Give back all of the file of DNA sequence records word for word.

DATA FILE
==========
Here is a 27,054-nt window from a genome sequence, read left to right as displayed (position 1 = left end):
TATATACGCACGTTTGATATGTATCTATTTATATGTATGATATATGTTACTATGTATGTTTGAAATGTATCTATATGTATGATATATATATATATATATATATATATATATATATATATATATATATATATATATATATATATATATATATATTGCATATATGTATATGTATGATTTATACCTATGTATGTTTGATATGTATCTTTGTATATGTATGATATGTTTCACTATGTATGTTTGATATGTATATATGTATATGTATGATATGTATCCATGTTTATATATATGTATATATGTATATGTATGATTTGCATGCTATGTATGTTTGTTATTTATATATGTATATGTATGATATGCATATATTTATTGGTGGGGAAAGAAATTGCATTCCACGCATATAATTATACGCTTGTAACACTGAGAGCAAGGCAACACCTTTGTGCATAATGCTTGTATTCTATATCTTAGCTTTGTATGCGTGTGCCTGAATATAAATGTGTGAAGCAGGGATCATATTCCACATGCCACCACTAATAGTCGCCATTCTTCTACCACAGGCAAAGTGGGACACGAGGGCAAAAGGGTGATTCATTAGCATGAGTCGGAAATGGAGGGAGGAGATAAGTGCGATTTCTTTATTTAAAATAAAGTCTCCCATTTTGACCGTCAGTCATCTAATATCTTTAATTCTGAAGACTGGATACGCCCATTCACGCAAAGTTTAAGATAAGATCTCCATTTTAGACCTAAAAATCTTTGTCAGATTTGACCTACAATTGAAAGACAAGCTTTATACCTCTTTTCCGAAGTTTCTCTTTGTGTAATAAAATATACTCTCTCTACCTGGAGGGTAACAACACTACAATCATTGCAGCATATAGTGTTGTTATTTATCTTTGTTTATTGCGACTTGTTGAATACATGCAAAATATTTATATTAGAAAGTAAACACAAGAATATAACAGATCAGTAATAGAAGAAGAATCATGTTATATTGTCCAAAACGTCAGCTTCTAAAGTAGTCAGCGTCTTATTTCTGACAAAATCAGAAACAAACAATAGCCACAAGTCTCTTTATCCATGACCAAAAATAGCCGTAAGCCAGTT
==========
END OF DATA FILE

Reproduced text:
Here is a 27,054-nt window from a genome sequence, read left to right as displayed (position 1 = left end):
TATATACGCACGTTTGATATGTATCTATTTATATGTATGATATATGTTACTATGTATGTTTGAAATGTATCTATATGTATGATATATATATATATATATATATATATATATATATATATATATATATATATATATATATATATATATATATATTGCATATATGTATATGTATGATTTATACCTATGTATGTTTGATATGTATCTTTGTATATGTATGATATGTTTCACTATGTATGTTTGATATGTATATATGTATATGTATGATATGTATCCATGTTTATATATATGTATATATGTATATGTATGATTTGCATGCTATGTATGTTTGTTATTTATATATGTATATGTATGATATGCATATATTTATTGGTGGGGAAAGAAATTGCATTCCACGCATATAATTATACGCTTGTAACACTGAGAGCAAGGCAACACCTTTGTGCATAATGCTTGTATTCTATATCTTAGCTTTGTATGCGTGTGCCTGAATATAAATGTGTGAAGCAGGGATCATATTCCACATGCCACCACTAATAGTCGCCATTCTTCTACCACAGGCAAAGTGGGACACGAGGGCAAAAGGGTGATTCATTAGCATGAGTCGGAAATGGAGGGAGGAGATAAGTGCGATTTCTTTATTTAAAATAAAGTCTCCCATTTTGACCGTCAGTCATCTAATATCTTTAATTCTGAAGACTGGATACGCCCATTCACGCAAAGTTTAAGATAAGATCTCCATTTTAGACCTAAAAATCTTTGTCAGATTTGACCTACAATTGAAAGACAAGCTTTATACCTCTTTTCCGAAGTTTCTCTTTGTGTAATAAAATATACTCTCTCTACCTGGAGGGTAACAACACTACAATCATTGCAGCATATAGTGTTGTTATTTATCTTTGTTTATTGCGACTTGTTGAATACATGCAAAATATTTATATTAGAAAGTAAACACAAGAATATAACAGATCAGTAATAGAAGAAGAATCATGTTATATTGTCCAAAACGTCAGCTTCTAAAGTAGTCAGCGTCTTATTTCTGACAAAATCAGAAACAAACAATAGCCACAAGTCTCTTTATCCATGACCAAAAATAGCCGTAAGCCAGTT